Review Summary: 'We didn’t really change anything. We just got deeper into the playing of the music.'
Familiarity does not necessarily imply imitation. Convention can be subverted to serve a different aesthetic entirely, twisting the familiar into a welcoming stranger. Jizue’s own blend of jazz and post-rock depends on this, anchoring their wayward fusion to reliable structures and recognisable musical palettes. The result is a cheerful exercise in musical portraiture, with Shiori
, their fourth LP, capturing the same gentle playfulness of their earlier releases. Admittedly, Jizue haven't experimented far past their previous efforts with this album, but perhaps they never felt the need. Ten tracks, a self-aware ‘Intro’, a reading motif - shiori translates to bookmark - it’s all ground they’ve tread before. It succeeds because they embellish the mundane, what we dare call the known, allowing their particular fusion to blossom into a sound that’s effortlessly their own.
It’s a question of approach. Shiori
’s composition relies on intuition and instinct, their structural frameworks providing a foundation for music that feels, by construction, improvisational. It’s an ideal that belies their musical skill, carefully crafting what sounds like a perfect jam, each member falling beneath the keen pulse of the whole. ‘Bullet Bill’ opens with staccato guitar and spirited piano, yet beneath the initial powering stride, everything feels lighthearted - it’s a rare album that shares the spontaneous joy of the musicians. They’re caught in the turmoil: the title track is wrought from conflict and contrast, with skittering piano yielding to a military beat. Not every track is powered by such chaotic energy - ‘Wind’ slows to reveal a quieter jazz core - but its presence pervades even the slower moments. Even when subdued, they hum with a quiet, barely restrained exhilaration.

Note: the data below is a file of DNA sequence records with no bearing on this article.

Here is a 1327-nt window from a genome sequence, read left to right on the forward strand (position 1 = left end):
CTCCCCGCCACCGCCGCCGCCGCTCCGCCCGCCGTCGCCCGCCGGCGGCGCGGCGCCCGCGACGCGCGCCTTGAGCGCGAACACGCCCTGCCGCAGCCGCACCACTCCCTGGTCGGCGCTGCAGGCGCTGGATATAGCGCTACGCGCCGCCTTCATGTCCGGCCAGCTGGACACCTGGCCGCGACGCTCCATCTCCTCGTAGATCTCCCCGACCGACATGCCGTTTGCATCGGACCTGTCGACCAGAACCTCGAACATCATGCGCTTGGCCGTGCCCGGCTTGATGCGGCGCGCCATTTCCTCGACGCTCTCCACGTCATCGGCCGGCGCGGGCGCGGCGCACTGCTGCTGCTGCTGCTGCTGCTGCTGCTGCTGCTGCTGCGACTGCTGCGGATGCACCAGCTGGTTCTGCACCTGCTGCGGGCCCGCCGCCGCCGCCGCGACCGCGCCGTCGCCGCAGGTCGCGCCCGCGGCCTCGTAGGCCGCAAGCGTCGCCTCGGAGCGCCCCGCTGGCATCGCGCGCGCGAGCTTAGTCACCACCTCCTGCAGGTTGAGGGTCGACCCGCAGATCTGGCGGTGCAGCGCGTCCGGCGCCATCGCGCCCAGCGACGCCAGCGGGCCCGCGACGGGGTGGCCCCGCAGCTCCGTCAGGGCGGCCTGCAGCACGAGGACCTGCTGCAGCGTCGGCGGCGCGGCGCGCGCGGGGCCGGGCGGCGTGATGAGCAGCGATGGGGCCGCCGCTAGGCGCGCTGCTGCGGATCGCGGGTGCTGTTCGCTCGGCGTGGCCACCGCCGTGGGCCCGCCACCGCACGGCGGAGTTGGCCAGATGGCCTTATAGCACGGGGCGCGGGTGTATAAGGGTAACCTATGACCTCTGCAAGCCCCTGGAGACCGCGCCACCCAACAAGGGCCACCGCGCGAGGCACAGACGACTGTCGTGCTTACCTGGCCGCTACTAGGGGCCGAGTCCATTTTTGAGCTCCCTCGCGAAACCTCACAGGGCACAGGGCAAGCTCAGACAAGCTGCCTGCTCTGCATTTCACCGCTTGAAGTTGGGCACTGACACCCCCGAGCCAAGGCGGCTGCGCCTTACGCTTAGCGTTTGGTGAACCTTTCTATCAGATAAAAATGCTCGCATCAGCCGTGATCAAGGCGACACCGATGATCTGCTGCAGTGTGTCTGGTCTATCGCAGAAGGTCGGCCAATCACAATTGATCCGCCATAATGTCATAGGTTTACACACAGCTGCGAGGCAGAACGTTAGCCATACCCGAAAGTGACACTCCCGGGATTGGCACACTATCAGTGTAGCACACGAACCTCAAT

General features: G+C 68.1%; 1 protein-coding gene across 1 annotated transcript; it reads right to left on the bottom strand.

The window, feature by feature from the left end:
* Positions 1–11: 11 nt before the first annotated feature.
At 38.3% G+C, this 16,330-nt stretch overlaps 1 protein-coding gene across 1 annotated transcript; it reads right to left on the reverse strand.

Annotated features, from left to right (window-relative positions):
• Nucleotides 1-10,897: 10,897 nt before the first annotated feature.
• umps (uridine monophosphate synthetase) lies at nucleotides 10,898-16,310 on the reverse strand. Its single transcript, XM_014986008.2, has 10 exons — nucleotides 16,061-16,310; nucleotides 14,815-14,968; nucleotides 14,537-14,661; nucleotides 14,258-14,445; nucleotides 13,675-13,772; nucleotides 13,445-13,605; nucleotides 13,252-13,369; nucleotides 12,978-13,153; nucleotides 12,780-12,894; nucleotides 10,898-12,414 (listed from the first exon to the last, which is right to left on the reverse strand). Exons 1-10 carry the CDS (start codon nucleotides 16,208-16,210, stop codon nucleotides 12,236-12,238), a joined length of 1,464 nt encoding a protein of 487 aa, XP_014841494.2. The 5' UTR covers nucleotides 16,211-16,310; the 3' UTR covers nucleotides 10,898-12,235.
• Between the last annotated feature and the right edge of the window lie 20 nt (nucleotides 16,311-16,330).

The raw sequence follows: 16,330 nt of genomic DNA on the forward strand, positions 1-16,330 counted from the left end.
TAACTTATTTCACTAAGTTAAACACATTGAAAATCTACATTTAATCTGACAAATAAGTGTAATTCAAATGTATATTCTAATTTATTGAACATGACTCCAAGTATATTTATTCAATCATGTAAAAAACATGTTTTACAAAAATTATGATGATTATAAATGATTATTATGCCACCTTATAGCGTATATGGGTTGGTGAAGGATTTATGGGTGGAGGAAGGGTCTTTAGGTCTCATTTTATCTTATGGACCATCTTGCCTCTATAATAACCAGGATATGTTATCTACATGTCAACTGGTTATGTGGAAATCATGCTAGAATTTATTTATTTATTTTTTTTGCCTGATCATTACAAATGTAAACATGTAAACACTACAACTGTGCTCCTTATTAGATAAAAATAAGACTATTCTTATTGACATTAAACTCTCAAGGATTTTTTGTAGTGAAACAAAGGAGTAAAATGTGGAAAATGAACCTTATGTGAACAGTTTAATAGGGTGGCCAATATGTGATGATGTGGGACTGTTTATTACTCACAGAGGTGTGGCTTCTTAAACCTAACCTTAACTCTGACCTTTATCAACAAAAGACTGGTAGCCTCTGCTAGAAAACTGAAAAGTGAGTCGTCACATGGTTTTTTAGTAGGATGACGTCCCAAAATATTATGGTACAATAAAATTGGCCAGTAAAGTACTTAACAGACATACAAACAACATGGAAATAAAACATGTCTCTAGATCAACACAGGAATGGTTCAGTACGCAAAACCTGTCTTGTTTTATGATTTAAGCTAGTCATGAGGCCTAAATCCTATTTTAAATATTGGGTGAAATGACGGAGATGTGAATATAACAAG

Much like Journal
before it, Shiori
involves collaboration: Ikkyu Nakajimi appears on ‘Photograph’, a more traditional jazz-rock piece that lilts between gentle and driving. On the other, ‘Shinko’, Jizue do nothing to hide their enthusiasm for working with Shing02, as piano and guitar accelerate alongside an idol’s rapping. It’s an awkward position for an instrumental band accustomed to the spotlight, but Jizue never lose sight of their identity: the expressive counterpoint of guitar and piano, the intricacies of Shin Kokawa’s drumming, the vivid climbs and the exhausted collapses, they all remain, shifting to act as a vessel for the new-found vocals.
Yet, they remain their strongest when left to themselves. ‘March of the Monkey’ builds through a series of guitar solos, eventually coalescing into a manic push forward, the piano steadily climbing in intensity as the guitar collapses into distortion. ‘Fauve’ carries the same emotional force, a showcase of percussion that jumps between the sly and the bombastic. Jizue may consent to pause on occasion, but only to heighten the inevitable squall - they exploit space, dancing between the two genres, each little twist a burst of colour. After all, few instrumental albums manage to conjure such imagery. Just as Novel
before it, Shiori
shifts from mood to mood, idea to idea, a succession of moments and thoughts. From the light ‘Intro’ to the distinctly cadential ‘Blessing’, much as their album titling suggests, Jizue are bound to the story.